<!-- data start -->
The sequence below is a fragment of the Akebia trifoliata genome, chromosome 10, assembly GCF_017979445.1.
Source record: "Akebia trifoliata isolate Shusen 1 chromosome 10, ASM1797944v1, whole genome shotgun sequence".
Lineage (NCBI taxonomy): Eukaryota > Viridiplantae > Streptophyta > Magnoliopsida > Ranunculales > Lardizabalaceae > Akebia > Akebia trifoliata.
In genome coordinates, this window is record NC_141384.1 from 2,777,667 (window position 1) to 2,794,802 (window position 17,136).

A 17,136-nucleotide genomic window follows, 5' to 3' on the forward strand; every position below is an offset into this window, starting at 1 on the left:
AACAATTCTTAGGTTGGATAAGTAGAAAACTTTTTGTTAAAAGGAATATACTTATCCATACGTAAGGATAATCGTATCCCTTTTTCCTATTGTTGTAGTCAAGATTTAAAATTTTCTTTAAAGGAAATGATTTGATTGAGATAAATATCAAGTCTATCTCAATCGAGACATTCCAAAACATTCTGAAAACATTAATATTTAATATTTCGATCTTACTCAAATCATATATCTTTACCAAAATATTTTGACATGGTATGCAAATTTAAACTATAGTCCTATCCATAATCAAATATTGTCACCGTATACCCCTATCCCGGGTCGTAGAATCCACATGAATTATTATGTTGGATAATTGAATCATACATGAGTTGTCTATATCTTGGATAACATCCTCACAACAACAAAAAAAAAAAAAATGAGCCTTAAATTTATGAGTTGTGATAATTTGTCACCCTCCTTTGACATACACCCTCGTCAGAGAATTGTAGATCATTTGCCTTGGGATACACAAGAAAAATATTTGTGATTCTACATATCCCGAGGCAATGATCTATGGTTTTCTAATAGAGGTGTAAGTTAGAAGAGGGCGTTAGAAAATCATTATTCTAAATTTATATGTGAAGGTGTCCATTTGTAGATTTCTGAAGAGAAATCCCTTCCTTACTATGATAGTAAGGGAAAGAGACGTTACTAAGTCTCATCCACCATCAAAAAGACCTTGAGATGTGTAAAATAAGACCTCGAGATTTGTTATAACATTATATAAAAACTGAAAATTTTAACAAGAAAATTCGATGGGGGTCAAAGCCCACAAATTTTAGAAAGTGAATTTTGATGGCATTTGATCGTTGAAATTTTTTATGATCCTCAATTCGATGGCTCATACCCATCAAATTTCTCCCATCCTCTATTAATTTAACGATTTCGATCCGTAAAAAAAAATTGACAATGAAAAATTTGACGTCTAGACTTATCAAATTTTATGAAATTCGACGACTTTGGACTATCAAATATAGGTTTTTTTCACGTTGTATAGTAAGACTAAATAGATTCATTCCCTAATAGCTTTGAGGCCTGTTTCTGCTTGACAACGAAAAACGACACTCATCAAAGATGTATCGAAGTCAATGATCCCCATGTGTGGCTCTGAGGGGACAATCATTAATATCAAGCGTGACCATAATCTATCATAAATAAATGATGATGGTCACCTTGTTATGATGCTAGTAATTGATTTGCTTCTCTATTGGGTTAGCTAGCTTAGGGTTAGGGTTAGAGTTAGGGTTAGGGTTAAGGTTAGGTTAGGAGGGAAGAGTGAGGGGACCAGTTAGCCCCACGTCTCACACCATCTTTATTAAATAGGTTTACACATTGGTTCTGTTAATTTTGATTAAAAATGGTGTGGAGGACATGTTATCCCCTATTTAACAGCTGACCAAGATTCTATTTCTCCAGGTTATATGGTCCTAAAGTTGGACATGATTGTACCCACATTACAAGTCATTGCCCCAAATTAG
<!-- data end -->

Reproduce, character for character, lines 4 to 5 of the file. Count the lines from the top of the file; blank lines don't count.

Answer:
In genome coordinates, this window is record NC_141384.1 from 2,777,667 (window position 1) to 2,794,802 (window position 17,136).

A 17,136-nucleotide genomic window follows, 5' to 3' on the forward strand; every position below is an offset into this window, starting at 1 on the left: